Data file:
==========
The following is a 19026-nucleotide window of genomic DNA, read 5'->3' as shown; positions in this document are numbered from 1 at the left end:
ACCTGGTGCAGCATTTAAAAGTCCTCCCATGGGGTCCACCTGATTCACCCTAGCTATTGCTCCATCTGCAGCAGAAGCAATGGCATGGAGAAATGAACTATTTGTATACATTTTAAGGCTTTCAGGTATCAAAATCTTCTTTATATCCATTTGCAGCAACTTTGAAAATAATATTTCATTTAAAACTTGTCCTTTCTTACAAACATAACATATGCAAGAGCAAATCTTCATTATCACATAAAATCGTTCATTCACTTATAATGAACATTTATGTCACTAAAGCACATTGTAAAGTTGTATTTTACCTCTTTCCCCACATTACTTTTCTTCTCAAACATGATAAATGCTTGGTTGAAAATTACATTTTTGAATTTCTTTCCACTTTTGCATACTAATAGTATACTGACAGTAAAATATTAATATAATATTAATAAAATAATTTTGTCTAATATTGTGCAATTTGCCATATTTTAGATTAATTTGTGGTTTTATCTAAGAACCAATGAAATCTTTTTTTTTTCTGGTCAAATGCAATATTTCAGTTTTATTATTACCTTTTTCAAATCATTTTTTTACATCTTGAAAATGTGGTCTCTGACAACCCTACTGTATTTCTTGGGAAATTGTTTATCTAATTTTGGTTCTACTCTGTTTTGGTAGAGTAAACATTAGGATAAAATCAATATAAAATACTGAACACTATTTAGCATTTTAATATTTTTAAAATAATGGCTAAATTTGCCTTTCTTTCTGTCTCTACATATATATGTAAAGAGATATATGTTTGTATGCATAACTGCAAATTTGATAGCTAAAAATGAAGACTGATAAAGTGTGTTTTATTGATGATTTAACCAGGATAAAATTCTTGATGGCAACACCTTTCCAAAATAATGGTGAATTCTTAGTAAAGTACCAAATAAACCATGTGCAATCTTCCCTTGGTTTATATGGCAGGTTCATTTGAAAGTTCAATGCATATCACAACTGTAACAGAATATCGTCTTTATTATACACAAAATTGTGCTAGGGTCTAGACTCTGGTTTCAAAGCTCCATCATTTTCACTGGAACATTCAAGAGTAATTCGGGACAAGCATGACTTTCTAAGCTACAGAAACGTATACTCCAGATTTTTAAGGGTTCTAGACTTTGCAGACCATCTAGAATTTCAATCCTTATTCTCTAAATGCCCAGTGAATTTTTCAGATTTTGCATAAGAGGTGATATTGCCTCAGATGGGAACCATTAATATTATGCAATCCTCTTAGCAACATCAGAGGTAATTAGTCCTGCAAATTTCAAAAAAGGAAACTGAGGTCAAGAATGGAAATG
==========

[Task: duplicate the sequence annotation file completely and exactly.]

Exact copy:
The following is a 19026-nucleotide window of genomic DNA, read 5'->3' as shown; positions in this document are numbered from 1 at the left end:
ACCTGGTGCAGCATTTAAAAGTCCTCCCATGGGGTCCACCTGATTCACCCTAGCTATTGCTCCATCTGCAGCAGAAGCAATGGCATGGAGAAATGAACTATTTGTATACATTTTAAGGCTTTCAGGTATCAAAATCTTCTTTATATCCATTTGCAGCAACTTTGAAAATAATATTTCATTTAAAACTTGTCCTTTCTTACAAACATAACATATGCAAGAGCAAATCTTCATTATCACATAAAATCGTTCATTCACTTATAATGAACATTTATGTCACTAAAGCACATTGTAAAGTTGTATTTTACCTCTTTCCCCACATTACTTTTCTTCTCAAACATGATAAATGCTTGGTTGAAAATTACATTTTTGAATTTCTTTCCACTTTTGCATACTAATAGTATACTGACAGTAAAATATTAATATAATATTAATAAAATAATTTTGTCTAATATTGTGCAATTTGCCATATTTTAGATTAATTTGTGGTTTTATCTAAGAACCAATGAAATCTTTTTTTTTTCTGGTCAAATGCAATATTTCAGTTTTATTATTACCTTTTTCAAATCATTTTTTTACATCTTGAAAATGTGGTCTCTGACAACCCTACTGTATTTCTTGGGAAATTGTTTATCTAATTTTGGTTCTACTCTGTTTTGGTAGAGTAAACATTAGGATAAAATCAATATAAAATACTGAACACTATTTAGCATTTTAATATTTTTAAAATAATGGCTAAATTTGCCTTTCTTTCTGTCTCTACATATATATGTAAAGAGATATATGTTTGTATGCATAACTGCAAATTTGATAGCTAAAAATGAAGACTGATAAAGTGTGTTTTATTGATGATTTAACCAGGATAAAATTCTTGATGGCAACACCTTTCCAAAATAATGGTGAATTCTTAGTAAAGTACCAAATAAACCATGTGCAATCTTCCCTTGGTTTATATGGCAGGTTCATTTGAAAGTTCAATGCATATCACAACTGTAACAGAATATCGTCTTTATTATACACAAAATTGTGCTAGGGTCTAGACTCTGGTTTCAAAGCTCCATCATTTTCACTGGAACATTCAAGAGTAATTCGGGACAAGCATGACTTTCTAAGCTACAGAAACGTATACTCCAGATTTTTAAGGGTTCTAGACTTTGCAGACCATCTAGAATTTCAATCCTTATTCTCTAAATGCCCAGTGAATTTTTCAGATTTTGCATAAGAGGTGATATTGCCTCAGATGGGAACCATTAATATTATGCAATCCTCTTAGCAACATCAGAGGTAATTAGTCCTGCAAATTTCAAAAAAGGAAACTGAGGTCAAGAATGGAAATG